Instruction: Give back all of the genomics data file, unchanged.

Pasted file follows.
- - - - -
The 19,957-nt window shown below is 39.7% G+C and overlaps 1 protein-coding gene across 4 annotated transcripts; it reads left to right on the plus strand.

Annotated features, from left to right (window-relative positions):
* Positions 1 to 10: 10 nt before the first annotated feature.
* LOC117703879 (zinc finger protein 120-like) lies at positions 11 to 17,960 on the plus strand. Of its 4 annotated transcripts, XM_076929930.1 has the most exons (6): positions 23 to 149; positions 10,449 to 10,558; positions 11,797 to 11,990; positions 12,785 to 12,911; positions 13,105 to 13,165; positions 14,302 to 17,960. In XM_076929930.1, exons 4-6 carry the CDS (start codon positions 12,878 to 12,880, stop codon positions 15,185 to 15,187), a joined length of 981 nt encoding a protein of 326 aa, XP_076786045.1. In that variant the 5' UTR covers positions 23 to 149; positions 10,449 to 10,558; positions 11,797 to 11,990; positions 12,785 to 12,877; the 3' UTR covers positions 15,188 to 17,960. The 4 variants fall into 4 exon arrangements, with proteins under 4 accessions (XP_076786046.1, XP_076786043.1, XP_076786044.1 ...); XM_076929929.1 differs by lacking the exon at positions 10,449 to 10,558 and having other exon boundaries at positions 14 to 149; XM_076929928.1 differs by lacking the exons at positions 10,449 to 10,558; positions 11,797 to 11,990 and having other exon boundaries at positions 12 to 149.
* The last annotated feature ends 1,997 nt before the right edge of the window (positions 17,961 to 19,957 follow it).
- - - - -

The 19,957-nt window shown below is 39.7% G+C and overlaps 1 protein-coding gene across 4 annotated transcripts; it reads left to right on the plus strand.

Annotated features, from left to right (window-relative positions):
* Positions 1 to 10: 10 nt before the first annotated feature.
* LOC117703879 (zinc finger protein 120-like) lies at positions 11 to 17,960 on the plus strand. Of its 4 annotated transcripts, XM_076929930.1 has the most exons (6): positions 23 to 149; positions 10,449 to 10,558; positions 11,797 to 11,990; positions 12,785 to 12,911; positions 13,105 to 13,165; positions 14,302 to 17,960. In XM_076929930.1, exons 4-6 carry the CDS (start codon positions 12,878 to 12,880, stop codon positions 15,185 to 15,187), a joined length of 981 nt encoding a protein of 326 aa, XP_076786045.1. In that variant the 5' UTR covers positions 23 to 149; positions 10,449 to 10,558; positions 11,797 to 11,990; positions 12,785 to 12,877; the 3' UTR covers positions 15,188 to 17,960. The 4 variants fall into 4 exon arrangements, with proteins under 4 accessions (XP_076786046.1, XP_076786043.1, XP_076786044.1 ...); XM_076929929.1 differs by lacking the exon at positions 10,449 to 10,558 and having other exon boundaries at positions 14 to 149; XM_076929928.1 differs by lacking the exons at positions 10,449 to 10,558; positions 11,797 to 11,990 and having other exon boundaries at positions 12 to 149.
* The last annotated feature ends 1,997 nt before the right edge of the window (positions 17,961 to 19,957 follow it).